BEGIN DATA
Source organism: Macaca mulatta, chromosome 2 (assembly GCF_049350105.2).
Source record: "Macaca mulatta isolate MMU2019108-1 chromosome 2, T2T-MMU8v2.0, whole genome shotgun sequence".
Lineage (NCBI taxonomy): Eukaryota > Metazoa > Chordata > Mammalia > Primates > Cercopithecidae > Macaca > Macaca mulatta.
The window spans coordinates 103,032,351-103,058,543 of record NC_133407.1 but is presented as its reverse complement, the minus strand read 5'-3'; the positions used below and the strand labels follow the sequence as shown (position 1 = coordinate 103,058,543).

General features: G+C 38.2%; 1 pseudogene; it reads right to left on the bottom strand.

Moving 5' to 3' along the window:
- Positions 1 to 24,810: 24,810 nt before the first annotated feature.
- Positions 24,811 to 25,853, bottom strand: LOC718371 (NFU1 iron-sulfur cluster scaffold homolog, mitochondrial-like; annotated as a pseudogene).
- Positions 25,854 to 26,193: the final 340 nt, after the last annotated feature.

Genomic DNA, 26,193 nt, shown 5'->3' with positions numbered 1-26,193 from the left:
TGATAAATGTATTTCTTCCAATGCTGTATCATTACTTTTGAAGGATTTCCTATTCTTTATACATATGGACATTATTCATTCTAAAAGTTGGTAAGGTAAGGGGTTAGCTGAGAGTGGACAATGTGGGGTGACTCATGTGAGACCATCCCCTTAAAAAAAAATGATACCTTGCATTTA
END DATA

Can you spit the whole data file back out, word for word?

Source organism: Macaca mulatta, chromosome 2 (assembly GCF_049350105.2).
Source record: "Macaca mulatta isolate MMU2019108-1 chromosome 2, T2T-MMU8v2.0, whole genome shotgun sequence".
Lineage (NCBI taxonomy): Eukaryota > Metazoa > Chordata > Mammalia > Primates > Cercopithecidae > Macaca > Macaca mulatta.
The window spans coordinates 103,032,351-103,058,543 of record NC_133407.1 but is presented as its reverse complement, the minus strand read 5'-3'; the positions used below and the strand labels follow the sequence as shown (position 1 = coordinate 103,058,543).

General features: G+C 38.2%; 1 pseudogene; it reads right to left on the bottom strand.

Moving 5' to 3' along the window:
- Positions 1 to 24,810: 24,810 nt before the first annotated feature.
- Positions 24,811 to 25,853, bottom strand: LOC718371 (NFU1 iron-sulfur cluster scaffold homolog, mitochondrial-like; annotated as a pseudogene).
- Positions 25,854 to 26,193: the final 340 nt, after the last annotated feature.

Genomic DNA, 26,193 nt, shown 5'->3' with positions numbered 1-26,193 from the left:
TGATAAATGTATTTCTTCCAATGCTGTATCATTACTTTTGAAGGATTTCCTATTCTTTATACATATGGACATTATTCATTCTAAAAGTTGGTAAGGTAAGGGGTTAGCTGAGAGTGGACAATGTGGGGTGACTCATGTGAGACCATCCCCTTAAAAAAAAATGATACCTTGCATTTA